McLaren F1s Mix It Up With Messerschmitts At One Of The Coolest Concours Out There
Photography by Patrice Minol
Heveningham Hall is a wonderful site that dates back to 1780, but you’d be forgiven in never having heard of it, seeing as the place is most famous for hosting an annual county fair for charity than it is a car show.
Which brings us to the interesting part: in 2016, Heveningham began holding an automotive event with the intention of bringing together 50 of the world’s finest examples to be displayed on the dramatic grass terraces. Now in the third year in 2018, the concours is already one of the best events in the UK for people like us, and though I’ll go into a bit more detail, I think the photos of the group assembled last weekend tell you the story of why that’s the case.
Let’s start with a nice aerial view from the roof of the house where you can see the fanned layout of the cars on the terraces. With Nick Mason’s 250 GTO sharing space with a McLaren F1 there’s no doubting the cachet of the metal on display here, but more than just a nice lineup put together on a freshly cut lawn, there was more to this event, and the viewing opportunities were far better than the jammed-together rows that some shows resort to.
Being able to go backstage as it were, before all the crowds rightfully stopped in their tracks and in front of my lens, I wanted to show what it was like to have more one on one time. Indeed the best feeling for me was simply getting so close to these cars without interference. To see them driving and drifting around the grass and doing full-power starts for the hillclimb race, that was just a bonus in making the event an entire package for the petrolheads that came to watch.
Getting so close to so many legendary cars isn’t an everyday option even at such grand events as the upcoming Festival of Speed, but here I could take you entire afternoon looking at all the details and reflections before the V12s and their cousins got started up to have a run at the hill.
But before the hill was to be climbed in a series of sprints on Saturday, Heveningham Hall was running an absolutely choice rally around Suffolk’s renowned Heritage Coast, and I had the privilege take part in the tour in a red Ferrari Daytona; Italian horsepower mixed with the Suffolk countryside made for one happy passenger.
The tour was 50 miles long, with a well deserved pitstop in a local pub. The pub was on the other side of the river we’d been following though, meaning we had to cross it with a rather let’s call it “quaint” ferry, which allowed the wild sight of a Daytona like ours or road-legal P1 GTR crossing the river on an old wooden boat. Not their usual means of transport I’d hope and imagine.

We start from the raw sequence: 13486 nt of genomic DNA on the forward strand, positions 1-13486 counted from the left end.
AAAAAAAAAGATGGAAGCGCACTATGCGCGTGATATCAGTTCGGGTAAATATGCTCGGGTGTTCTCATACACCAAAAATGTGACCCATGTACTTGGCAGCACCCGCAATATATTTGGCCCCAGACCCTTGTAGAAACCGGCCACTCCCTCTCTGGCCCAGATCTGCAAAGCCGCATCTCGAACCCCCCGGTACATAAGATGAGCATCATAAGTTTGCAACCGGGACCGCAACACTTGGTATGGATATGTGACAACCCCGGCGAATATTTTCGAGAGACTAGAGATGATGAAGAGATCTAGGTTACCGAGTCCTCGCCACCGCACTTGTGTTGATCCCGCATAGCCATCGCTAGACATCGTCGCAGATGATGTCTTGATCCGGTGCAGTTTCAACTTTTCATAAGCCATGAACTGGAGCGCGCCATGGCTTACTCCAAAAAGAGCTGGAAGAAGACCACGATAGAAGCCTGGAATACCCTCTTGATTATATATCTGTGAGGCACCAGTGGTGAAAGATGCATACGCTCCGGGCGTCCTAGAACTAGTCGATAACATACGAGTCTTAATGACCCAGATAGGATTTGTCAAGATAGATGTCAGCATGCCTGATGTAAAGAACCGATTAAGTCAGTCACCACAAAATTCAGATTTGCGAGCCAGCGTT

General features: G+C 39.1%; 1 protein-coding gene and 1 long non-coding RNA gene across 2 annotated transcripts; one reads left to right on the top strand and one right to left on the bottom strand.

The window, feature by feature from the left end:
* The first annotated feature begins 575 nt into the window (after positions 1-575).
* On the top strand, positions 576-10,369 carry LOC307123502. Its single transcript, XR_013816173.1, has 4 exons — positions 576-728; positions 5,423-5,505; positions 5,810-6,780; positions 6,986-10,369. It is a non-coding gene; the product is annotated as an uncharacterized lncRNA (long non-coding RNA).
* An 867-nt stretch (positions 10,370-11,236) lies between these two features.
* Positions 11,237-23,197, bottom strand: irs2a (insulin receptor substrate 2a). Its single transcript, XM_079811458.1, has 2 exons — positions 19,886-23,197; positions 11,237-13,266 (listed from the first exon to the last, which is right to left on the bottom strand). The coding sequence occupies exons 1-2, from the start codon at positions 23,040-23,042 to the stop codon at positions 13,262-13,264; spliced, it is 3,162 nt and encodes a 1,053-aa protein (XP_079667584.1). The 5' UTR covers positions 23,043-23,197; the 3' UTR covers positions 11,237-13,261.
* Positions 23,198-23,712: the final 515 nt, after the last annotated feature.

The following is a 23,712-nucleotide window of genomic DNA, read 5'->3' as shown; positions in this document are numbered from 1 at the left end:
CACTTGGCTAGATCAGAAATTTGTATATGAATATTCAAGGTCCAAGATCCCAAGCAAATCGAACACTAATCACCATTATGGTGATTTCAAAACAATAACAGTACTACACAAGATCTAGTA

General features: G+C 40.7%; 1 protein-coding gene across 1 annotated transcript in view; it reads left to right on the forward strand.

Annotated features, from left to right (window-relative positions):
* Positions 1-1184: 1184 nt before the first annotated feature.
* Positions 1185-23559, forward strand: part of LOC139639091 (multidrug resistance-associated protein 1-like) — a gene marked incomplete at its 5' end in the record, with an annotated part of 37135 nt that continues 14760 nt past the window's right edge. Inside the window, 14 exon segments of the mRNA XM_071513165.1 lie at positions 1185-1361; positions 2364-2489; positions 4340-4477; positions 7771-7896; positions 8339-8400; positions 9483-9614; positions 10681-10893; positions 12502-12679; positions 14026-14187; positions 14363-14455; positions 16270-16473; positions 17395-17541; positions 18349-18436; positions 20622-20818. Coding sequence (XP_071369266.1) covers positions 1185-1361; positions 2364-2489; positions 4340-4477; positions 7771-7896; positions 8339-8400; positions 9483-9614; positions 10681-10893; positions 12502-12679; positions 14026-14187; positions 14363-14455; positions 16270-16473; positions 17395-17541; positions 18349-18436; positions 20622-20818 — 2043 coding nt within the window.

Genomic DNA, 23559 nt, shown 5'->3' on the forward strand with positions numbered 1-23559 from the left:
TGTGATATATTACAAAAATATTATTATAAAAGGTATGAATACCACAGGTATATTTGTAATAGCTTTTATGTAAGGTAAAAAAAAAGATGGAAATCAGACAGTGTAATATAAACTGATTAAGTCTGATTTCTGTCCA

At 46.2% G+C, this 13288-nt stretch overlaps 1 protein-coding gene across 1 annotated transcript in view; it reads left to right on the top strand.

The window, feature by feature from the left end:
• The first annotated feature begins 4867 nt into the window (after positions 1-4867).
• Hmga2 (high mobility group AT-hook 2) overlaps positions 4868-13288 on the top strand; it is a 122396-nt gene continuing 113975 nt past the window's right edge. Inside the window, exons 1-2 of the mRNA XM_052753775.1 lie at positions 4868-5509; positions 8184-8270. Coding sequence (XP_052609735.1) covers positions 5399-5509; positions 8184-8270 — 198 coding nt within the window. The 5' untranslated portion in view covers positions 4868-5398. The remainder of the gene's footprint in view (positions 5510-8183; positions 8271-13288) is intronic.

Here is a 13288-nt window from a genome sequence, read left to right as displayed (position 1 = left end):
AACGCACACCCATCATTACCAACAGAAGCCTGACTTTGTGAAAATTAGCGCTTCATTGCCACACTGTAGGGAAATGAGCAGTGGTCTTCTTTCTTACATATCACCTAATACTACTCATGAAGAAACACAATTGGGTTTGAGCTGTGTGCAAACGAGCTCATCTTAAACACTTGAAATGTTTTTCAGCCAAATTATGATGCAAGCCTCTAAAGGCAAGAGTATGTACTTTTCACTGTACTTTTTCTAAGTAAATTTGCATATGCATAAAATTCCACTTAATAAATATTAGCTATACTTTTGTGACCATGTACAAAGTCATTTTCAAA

The Daytona was a pleasure of course just to ride in, with the smell of the old Italian leather and the heat of the V12 creeping up from your feet. It would have been nice to have it out on open roads all to ourselves, but in a convoy with a Lancia Stratos, Porsche 356, Eagle E-Type, etc., it wasn’t the worst traffic one comes across in this life.
The race up the so-called Horsepower Hill provides an opportunity for concours-level cars to become alive and burn their rubber “as intended.” Seeing the 250 GTO climbing the hill was unbelievable given how fast it was going and how much it’s worth, and the “track” they used for this part of the weekend is actually just one of the roads inside the grounds. Well organized and without issue, the succession of climbs was a success, and the best part for me was to walk up to the top of the hill afterwards to see all the cars coming back down at half pace—the effort made in hiking up the hill gave me the chance to see the most expensive car in the world coming down all alone, without anyone around it to spoil my imaginations of being back in the ‘60s when such a sight may have been more common.
Though some of the best on the planet were here, the weekend wasn’t exclusively focused on the grounds strewn with supercars. An acrobatic aero show was also taking place, with mock dog fights between Spitfires and Messerschmitts drawing complex loops and arcs above us in the blue skies. The famous fighters then landed on the grass next to the house to join the more earth-bound machinery. Attendants were not left wanting at Heveningham.
The show is a young one in its three years of running, but as you can see the organizers have managed to curate a selection of truly top-level pieces of automotive history both recent and long-reaching, and besides these specimens there is much else to see in the architecture of the Hall itself, and in the display of vintage aircraft. The atmosphere was terrific, and I thoroughly enjoyed myself. Congratulation to the Hunt family (not that Hunt family) for putting on such a unique event, and thanks to Will and Steve for the Daytona ride!